Olympic stadium deserves better than West Ham
Populous’s stadium is now a much-loved symbol of sporting success and it deserves to have a genuinely public use
Whether or not London’s Olympic stadium wins the Stirling Prize next month, it’s become as much a symbol of British sporting success as Beijing’s “Bird’s Nest” stadium was to the Chinese when they staged the Olympics four years ago.
Despite being a global landmark, these days the Bird’s Nest is mainly empty after a number of money-making ventures failed to take off. And this is exactly what the organisers of the London Games wanted to avoid. But they’d not factored in that after such an exhilarating and uplifting summer, people feel that they want a say in the stadium’s future.
As BD has said before, West Ham taking over the stadium was always a basket case of an idea. The club has been evasive about exactly how much it was prepared to pay towards the cost of making it suitable for football. And no wonder. As BD reveals this week, it is offering a measly £3 million towards a bill of £160 million, relying on the taxpayer to fund the rest.
Leaving aside that most of us would recoil at the idea of visiting a public park with 60,000 football supporters milling around it every other Saturday, public subsidy for West Ham is morally wrong. The stadium has already cost us £540 million — the Olympics a whopping £9.3 billion — and yet the fact that West Ham’s bid is the only serious one on the table suggests that those in charge of legacy want to get the venue off their hands, and off their books, as quickly as possible. The spectre of the Dome lives on, it seems.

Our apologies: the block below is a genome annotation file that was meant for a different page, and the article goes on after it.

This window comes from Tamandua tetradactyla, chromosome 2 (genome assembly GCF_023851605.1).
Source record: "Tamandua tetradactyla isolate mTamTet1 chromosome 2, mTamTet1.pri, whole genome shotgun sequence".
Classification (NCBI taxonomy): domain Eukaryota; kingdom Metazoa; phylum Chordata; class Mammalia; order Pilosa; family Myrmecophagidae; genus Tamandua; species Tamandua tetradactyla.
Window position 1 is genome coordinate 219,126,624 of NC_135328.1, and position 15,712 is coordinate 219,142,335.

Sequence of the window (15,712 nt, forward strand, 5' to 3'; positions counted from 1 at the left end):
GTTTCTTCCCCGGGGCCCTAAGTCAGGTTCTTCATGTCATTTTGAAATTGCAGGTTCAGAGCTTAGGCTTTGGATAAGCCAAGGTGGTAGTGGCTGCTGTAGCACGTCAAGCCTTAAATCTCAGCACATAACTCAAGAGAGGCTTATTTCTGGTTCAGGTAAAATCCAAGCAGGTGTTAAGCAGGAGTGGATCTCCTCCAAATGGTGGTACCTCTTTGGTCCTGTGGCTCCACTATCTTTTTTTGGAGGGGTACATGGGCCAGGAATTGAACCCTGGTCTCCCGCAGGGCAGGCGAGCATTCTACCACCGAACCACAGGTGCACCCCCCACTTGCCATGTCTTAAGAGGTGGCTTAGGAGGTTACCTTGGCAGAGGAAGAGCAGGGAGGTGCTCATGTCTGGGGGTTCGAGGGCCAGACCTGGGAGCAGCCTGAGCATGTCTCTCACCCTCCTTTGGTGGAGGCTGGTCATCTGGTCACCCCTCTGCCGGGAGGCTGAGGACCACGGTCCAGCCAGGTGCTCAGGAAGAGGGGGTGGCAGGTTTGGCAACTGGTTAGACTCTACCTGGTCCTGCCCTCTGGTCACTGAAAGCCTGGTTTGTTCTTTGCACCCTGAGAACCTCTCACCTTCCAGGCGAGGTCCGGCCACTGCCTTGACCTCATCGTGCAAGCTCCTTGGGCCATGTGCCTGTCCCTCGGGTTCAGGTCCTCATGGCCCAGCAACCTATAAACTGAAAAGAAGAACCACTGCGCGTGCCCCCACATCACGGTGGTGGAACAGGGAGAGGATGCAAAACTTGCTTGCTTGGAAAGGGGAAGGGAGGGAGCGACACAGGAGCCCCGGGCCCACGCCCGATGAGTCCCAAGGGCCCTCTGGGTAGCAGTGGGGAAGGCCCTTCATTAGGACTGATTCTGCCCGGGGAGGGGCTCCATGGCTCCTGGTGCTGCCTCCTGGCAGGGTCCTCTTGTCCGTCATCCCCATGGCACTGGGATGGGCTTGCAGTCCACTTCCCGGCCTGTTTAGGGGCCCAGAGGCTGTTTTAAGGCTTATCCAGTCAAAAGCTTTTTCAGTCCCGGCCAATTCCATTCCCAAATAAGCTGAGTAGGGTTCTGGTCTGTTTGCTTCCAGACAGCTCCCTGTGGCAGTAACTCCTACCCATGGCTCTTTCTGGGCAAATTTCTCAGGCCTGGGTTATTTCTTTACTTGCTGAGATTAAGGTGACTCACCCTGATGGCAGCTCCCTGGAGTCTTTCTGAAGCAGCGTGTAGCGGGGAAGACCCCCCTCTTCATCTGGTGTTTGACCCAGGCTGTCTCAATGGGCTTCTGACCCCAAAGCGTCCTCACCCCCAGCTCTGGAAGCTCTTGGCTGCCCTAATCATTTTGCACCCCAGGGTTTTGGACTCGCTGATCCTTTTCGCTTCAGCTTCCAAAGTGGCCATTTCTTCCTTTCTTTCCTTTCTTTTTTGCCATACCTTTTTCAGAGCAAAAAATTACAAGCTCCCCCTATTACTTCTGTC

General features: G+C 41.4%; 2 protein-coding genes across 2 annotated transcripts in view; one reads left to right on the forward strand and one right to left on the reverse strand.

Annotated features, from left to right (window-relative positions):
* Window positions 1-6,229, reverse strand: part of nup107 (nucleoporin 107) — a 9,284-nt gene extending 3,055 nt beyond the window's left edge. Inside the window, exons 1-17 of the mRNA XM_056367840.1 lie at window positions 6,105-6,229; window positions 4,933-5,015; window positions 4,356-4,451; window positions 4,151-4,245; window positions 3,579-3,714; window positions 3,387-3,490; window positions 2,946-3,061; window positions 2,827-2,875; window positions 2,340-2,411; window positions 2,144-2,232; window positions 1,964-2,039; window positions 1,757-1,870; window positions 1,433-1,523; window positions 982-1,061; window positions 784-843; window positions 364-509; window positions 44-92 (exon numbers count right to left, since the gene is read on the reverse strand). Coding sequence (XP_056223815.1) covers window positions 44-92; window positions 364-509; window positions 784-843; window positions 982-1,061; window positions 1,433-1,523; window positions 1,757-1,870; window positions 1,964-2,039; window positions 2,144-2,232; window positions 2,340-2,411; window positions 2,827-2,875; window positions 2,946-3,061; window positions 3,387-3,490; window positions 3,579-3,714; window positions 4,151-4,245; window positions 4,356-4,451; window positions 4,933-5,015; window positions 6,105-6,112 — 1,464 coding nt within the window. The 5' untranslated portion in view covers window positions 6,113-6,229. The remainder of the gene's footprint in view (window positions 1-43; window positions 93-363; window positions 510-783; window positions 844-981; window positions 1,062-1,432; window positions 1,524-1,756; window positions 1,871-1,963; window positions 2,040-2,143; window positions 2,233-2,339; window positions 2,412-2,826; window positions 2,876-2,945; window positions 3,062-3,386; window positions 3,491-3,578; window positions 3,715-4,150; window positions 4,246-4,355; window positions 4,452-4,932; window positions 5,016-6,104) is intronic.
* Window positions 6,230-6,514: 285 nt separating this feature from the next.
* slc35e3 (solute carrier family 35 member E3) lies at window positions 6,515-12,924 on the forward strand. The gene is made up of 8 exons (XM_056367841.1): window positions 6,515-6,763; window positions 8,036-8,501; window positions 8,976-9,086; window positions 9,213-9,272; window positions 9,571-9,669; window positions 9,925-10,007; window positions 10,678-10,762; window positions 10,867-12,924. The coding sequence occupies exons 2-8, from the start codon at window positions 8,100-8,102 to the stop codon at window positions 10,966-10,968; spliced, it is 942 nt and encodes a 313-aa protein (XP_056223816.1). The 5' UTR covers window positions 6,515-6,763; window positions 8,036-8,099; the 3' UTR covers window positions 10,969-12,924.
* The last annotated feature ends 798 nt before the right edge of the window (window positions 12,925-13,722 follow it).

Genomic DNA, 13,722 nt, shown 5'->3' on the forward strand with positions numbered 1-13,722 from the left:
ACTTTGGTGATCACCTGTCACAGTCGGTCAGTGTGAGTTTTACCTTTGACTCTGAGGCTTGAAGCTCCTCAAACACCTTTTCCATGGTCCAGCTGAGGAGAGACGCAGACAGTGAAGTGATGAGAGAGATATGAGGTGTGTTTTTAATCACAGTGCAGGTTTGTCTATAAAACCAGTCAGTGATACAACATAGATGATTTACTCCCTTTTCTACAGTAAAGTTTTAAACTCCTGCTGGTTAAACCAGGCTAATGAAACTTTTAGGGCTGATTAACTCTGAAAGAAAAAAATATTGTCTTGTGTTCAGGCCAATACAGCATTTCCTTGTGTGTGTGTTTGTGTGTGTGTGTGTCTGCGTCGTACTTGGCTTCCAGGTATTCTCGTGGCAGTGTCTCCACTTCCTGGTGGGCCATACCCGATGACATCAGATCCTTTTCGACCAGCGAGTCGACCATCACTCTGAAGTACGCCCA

West Ham is a middle-ranking club with strong local support, but that’s all. It’s doubtful that, once the novelty factor has worn off, it could ever fill the stadium.
There may need to be an element of public subsidy as the stadium was clearly not designed to be multi-purpose — as few decent stadiums ever are. At the same time, there should be plenty of operators with ideas that would not simply make more financial sense but would be welcomed as a genuinely public use for a building that we have grown, rather unexpectedly, to love.